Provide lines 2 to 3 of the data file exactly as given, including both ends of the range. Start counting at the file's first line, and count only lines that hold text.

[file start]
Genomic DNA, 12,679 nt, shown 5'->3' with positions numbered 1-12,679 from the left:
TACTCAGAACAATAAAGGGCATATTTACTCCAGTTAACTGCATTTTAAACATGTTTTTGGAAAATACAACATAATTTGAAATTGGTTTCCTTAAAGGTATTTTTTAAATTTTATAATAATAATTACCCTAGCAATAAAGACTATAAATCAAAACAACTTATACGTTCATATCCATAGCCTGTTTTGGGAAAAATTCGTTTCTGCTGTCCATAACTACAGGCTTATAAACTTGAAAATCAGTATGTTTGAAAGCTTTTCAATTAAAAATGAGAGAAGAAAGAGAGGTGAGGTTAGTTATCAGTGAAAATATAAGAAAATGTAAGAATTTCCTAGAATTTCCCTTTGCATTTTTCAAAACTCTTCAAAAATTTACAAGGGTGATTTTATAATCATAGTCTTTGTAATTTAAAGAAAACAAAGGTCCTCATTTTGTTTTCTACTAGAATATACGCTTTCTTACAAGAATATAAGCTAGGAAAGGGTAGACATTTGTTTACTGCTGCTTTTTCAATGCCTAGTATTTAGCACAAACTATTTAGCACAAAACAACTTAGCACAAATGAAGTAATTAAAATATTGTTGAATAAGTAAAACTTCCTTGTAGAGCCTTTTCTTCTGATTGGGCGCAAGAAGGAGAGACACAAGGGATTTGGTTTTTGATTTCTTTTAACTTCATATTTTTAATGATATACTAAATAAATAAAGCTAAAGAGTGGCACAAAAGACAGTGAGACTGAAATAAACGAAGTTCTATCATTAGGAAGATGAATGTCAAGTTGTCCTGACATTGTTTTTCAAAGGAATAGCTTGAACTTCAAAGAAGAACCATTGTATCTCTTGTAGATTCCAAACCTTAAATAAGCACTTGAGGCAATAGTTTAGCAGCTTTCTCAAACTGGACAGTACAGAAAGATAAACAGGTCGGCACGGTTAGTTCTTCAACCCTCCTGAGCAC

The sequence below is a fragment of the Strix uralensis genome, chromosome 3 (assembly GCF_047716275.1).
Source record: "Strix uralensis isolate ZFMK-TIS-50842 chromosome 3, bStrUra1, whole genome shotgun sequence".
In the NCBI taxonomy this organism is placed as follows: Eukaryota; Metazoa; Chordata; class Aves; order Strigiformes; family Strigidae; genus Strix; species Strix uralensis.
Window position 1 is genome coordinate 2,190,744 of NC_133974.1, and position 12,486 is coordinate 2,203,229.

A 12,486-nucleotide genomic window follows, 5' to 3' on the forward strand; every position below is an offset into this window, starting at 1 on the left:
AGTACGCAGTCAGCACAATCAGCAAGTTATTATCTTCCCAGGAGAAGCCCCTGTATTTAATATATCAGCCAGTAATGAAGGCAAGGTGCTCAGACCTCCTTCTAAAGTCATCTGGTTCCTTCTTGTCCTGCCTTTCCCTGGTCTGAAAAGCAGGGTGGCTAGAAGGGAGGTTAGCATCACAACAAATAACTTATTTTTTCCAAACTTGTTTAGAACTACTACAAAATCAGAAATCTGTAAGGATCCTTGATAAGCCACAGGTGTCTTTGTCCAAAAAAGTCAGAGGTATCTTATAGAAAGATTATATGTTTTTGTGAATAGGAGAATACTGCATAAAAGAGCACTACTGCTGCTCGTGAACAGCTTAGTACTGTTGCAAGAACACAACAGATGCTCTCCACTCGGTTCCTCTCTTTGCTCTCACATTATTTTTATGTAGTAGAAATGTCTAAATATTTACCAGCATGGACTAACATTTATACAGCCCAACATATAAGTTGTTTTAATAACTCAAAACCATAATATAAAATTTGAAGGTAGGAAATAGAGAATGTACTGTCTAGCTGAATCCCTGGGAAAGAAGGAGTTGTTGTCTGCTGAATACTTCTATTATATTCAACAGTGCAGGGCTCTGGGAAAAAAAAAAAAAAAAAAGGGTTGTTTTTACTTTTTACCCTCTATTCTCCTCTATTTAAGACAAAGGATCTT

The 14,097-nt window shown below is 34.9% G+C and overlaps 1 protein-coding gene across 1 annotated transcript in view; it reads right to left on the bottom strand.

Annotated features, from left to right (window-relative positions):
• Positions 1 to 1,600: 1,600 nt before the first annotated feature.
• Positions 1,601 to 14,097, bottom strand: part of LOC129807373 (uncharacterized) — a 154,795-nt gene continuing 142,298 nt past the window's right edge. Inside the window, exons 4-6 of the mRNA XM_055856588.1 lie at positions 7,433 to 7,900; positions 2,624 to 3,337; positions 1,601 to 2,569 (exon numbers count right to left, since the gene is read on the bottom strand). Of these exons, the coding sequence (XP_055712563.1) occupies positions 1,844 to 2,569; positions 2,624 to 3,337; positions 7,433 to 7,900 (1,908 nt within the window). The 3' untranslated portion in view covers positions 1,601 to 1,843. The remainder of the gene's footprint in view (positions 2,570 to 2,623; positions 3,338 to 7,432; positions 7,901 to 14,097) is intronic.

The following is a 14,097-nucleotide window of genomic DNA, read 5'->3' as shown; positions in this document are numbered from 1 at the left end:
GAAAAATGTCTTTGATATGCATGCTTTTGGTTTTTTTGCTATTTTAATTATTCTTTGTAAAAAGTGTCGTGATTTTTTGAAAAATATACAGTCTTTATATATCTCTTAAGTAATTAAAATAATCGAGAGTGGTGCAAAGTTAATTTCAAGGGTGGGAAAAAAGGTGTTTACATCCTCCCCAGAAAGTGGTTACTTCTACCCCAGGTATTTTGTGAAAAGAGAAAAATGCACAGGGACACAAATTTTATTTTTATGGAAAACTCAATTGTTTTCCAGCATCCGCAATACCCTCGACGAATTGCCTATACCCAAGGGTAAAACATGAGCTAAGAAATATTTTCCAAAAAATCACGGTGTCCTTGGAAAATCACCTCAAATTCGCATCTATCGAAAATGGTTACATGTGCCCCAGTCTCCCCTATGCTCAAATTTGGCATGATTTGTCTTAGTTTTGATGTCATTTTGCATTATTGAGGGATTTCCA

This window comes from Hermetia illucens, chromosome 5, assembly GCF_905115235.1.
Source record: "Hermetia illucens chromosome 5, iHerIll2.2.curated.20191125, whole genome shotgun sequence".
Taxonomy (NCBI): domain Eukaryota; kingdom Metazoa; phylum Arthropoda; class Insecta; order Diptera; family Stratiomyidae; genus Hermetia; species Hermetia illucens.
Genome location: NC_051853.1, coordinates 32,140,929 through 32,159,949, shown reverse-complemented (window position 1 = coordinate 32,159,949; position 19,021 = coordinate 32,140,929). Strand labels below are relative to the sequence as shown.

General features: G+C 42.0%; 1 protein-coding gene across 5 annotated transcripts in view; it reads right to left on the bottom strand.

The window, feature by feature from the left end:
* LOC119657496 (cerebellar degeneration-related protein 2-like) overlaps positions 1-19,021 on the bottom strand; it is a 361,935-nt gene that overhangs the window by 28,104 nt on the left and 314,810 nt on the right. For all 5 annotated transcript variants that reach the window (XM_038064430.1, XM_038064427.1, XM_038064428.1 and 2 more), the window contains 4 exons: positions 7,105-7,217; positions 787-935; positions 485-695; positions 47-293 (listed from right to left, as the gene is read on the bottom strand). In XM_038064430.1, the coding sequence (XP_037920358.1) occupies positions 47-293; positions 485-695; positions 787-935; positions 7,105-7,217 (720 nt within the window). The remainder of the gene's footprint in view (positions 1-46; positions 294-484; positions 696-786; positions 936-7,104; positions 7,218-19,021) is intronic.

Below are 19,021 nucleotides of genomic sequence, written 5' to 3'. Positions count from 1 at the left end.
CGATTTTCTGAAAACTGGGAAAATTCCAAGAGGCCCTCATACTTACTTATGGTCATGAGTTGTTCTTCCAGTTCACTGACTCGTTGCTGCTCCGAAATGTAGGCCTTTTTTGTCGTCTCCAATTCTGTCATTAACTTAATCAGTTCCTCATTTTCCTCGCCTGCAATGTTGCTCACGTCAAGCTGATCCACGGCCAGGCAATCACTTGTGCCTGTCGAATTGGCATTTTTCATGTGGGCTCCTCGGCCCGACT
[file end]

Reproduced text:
TACTCAGAACAATAAAGGGCATATTTACTCCAGTTAACTGCATTTTAAACATGTTTTTGGAAAATACAACATAATTTGAAATTGGTTTCCTTAAAGGTATTTTTTAAATTTTATAATAATAATTACCCTAGCAATAAAGACTATAAATCAAAACAACTTATACGTTCATATCCATAGCCTGTTTTGGGAAAAATTCGTTTCTGCTGTCCATAACTACAGGCTTATAAACTTGAAAATCAGTATGTTTGAAAGCTTTTCAATTAAAAATGAGAGAAGAAAGAGAGGTGAGGTTAGTTATCAGTGAAAATATAAGAAAATGTAAGAATTTCCTAGAATTTCCCTTTGCATTTTTCAAAACTCTTCAAAAATTTACAAGGGTGATTTTATAATCATAGTCTTTGTAATTTAAAGAAAACAAAGGTCCTCATTTTGTTTTCTACTAGAATATACGCTTTCTTACAAGAATATAAGCTAGGAAAGGGTAGACATTTGTTTACTGCTGCTTTTTCAATGCCTAGTATTTAGCACAAACTATTTAGCACAAAACAACTTAGCACAAATGAAGTAATTAAAATATTGTTGAATAAGTAAAACTTCCTTGTAGAGCCTTTTCTTCTGATTGGGCGCAAGAAGGAGAGACACAAGGGATTTGGTTTTTGATTTCTTTTAACTTCATATTTTTAATGATATACTAAATAAATAAAGCTAAAGAGTGGCACAAAAGACAGTGAGACTGAAATAAACGAAGTTCTATCATTAGGAAGATGAATGTCAAGTTGTCCTGACATTGTTTTTCAAAGGAATAGCTTGAACTTCAAAGAAGAACCATTGTATCTCTTGTAGATTCCAAACCTTAAATAAGCACTTGAGGCAATAGTTTAGCAGCTTTCTCAAACTGGACAGTACAGAAAGATAAACAGGTCGGCACGGTTAGTTCTTCAACCCTCCTGAGCAC

The sequence below is a fragment of the Strix uralensis genome, chromosome 3 (assembly GCF_047716275.1).